There is a variety of topics affecting off-roaders this month and, surprise, some are pretty good for us. Sierra National Forest is going through the process to approve about 29 miles of new trails. There is a comment period open now and we are submitting comments in support of the project. This million-plus acre forest is east of the Bay area.

The El Centro BLM office is looking for comments on building a new ranger station in the Glamis area by Gecko Road. The current station consists of two mobile homes bolted together and they want to build a proper station with facilities to better serve guests in the dunes. We are submitting comments in support of the new station.

During the pandemic, Ocotillo Wells was open, then closed, then opened and then closed. The whole park is closed as of this writing and we have no idea when it will open again. We do know that COVID cases in Imperial County remain high, partly due to people coming up from Mexicali for treatment and overfilling the local hospitals.

We almost had our second general meeting at Ranch House Restaurant since COVID closed them, but the day before the meeting the owner called and said the governor had closed restaurants again. Maybe next month?

Over in the Cleveland National Forest at Corral Canyon there will be a cleanup on October 10. If you have been to the previous ones, you know it’s a lot of fun. It’s a good excuse to get out there and drive or ride around, help the area, have a snack and maybe win some cool prizes.

Up in Sacramento there are two bills moving; one we support, the other we oppose unless amended. The bill we support, SB1024, will make it so red sticker racing motorcycles and ATVs can continue to be registered and used on public land after the red sticker program officially ends in the beginning of 2022. The catch is that to use a race bike on public land you will need to possess a racing license, but that is a lot better than no access at all. At first, I thought this bill wouldn’t have a chance, but there is something about bringing money into the state that persuades people. I think this bill has a real shot now.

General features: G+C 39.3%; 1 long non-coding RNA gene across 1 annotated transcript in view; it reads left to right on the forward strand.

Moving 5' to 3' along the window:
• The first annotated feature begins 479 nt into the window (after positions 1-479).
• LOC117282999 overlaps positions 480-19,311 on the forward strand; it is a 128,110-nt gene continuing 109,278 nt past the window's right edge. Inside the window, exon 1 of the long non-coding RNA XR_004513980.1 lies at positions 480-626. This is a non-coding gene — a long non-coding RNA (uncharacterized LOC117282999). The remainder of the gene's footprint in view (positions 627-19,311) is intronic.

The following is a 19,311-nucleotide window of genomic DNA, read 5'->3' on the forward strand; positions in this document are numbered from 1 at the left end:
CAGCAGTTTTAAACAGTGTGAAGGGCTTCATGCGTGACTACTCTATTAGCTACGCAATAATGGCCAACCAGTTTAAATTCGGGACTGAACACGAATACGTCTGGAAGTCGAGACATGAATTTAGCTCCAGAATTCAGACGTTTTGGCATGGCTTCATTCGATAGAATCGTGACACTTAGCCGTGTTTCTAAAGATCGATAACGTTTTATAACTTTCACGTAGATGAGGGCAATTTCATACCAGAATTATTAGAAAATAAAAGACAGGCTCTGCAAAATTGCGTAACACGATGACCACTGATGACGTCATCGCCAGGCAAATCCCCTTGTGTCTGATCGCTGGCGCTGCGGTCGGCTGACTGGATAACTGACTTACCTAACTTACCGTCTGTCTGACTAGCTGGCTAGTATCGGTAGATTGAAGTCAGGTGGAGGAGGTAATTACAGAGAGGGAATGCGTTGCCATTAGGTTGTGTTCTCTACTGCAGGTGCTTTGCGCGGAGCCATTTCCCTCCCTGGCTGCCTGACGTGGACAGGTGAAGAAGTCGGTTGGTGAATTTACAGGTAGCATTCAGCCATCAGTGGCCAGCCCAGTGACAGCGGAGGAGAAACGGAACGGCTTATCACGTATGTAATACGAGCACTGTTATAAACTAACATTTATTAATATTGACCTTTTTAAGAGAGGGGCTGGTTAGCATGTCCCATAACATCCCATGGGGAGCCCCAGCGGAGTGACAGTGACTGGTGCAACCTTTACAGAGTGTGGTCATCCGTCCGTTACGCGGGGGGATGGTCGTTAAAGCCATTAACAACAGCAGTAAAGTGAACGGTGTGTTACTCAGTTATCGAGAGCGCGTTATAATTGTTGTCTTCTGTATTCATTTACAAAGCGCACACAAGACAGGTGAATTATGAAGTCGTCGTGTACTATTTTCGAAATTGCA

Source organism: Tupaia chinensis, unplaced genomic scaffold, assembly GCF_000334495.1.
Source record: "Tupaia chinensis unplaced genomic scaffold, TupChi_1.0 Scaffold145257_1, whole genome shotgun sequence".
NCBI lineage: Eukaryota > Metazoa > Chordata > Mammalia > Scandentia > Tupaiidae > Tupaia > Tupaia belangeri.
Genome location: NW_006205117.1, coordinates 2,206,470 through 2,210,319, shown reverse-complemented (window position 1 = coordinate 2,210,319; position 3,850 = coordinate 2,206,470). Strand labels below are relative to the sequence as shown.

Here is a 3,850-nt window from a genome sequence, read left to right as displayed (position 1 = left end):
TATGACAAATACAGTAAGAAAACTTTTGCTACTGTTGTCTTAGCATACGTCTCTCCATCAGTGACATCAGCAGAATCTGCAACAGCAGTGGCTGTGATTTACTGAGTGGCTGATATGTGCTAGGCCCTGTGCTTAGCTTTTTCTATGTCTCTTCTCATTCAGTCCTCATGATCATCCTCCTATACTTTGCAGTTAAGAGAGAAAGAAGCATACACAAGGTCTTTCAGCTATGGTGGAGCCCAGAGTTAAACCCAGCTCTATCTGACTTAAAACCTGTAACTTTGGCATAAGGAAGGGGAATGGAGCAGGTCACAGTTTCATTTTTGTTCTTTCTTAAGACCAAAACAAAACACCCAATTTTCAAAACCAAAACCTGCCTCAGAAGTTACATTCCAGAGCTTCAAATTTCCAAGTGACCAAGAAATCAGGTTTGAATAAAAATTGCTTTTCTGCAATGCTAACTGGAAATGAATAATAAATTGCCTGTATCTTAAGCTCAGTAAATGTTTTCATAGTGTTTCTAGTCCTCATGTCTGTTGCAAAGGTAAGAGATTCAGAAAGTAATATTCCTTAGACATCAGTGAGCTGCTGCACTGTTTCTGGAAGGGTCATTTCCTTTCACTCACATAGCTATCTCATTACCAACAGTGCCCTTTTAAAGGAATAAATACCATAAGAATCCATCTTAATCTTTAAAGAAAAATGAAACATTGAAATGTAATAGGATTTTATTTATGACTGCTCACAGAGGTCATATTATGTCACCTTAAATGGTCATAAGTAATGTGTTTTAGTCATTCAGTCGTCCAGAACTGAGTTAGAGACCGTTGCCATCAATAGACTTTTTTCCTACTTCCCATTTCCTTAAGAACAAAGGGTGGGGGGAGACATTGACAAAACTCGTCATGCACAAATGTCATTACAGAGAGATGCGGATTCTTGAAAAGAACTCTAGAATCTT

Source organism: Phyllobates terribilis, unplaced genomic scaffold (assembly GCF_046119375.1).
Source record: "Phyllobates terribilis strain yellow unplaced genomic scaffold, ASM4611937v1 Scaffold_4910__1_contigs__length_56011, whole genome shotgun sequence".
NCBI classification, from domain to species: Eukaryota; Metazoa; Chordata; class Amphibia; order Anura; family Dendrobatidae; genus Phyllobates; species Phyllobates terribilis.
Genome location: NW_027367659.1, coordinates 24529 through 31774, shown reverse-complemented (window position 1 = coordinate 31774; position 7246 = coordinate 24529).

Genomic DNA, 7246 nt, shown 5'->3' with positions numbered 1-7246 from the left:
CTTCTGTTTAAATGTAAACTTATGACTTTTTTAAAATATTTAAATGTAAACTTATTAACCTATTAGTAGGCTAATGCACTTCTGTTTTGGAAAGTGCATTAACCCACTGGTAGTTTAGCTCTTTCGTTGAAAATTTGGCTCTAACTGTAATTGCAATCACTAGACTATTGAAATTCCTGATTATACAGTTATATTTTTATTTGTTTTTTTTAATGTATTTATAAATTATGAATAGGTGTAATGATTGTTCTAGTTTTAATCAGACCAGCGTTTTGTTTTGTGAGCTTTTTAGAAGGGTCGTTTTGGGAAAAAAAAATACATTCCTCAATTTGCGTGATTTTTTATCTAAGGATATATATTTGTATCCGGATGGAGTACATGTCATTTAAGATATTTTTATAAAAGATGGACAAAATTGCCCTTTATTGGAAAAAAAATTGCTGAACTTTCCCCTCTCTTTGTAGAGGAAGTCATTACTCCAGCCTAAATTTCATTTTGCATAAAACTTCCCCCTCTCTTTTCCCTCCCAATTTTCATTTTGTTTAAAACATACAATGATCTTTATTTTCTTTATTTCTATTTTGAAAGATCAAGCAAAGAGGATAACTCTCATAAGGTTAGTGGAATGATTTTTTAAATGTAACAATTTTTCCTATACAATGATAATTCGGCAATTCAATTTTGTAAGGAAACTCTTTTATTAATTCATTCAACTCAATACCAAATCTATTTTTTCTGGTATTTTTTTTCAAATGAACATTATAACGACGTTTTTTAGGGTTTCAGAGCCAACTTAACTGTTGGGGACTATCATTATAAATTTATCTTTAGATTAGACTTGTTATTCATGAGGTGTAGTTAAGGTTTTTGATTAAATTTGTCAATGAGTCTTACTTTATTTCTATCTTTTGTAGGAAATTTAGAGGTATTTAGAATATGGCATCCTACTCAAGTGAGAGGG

The bill we don’t like is AB3030, which has the state “protect” 30% of the land and water in the state. The bill doesn’t define protect, so that makes it difficult. Our lobby group asked the author to exclude land designated for off-road vehicle use from the 30% of “protected” land.

Over at Pismo we still have trouble. We have four state agencies duking it out there: the California Coastal Commission, the Air Resources Board and Fish and Wildlife all giving State Parks a hard time for allowing off-road vehicles on the beach. Never mind that vehicles have been driving around there for over a hundred years. An old legislative expert told me that when state agencies have fundamental disagreements like this, it goes up to the governor’s office. In this case, Governor Newsom and Wade Crowfoot, Secretary for Natural Resources, will likely decide the fate of off-road vehicles in Oceano Dunes.

On our side is the fact that the place gets about 1-1/2 million visits each year. That is a lot of votes. Our VP, Audrey Mason, and I talked quite a bit about Oceano on our radio show the last two months. Yes, we have SDORC Radio on the last Sunday of each month at 1:00 pm on AM 1170 and FM 96.1 with Dave Stall. Dave is the guy who gets us on KUSI TV weekend mornings periodically. Two months ago, we had Jim and Jared from Friends of Oceano Dunes come on and talk about the problems there. Last month I spoke at length about the conspiracy theory many insiders believe. This unproven theory says that Shea Homes, the company that has developed a subdivision and wants to do two more near the Pismo dunes, has been bribing people in the Coastal Commission, the Air Resources Board and the County Supervisor. Three people have been championing closing the park to vehicles in uncharacteristic ways. Suspicion reached a high when county supervisor Adam Hill, who has spoken publicly about wanting vehicles off the beach, had his office raided by the FBI and his computer taken. Hours later he unsuccessfully tried to commit suicide. We don’t know details from the FBI raid, but it may have something to do with him being on “the take” from a number of sources.

Tune into our show for entertaining land use radio and if you would like to advertise with us on the air, maybe even come on and talk about your business, let us know and we will get you on.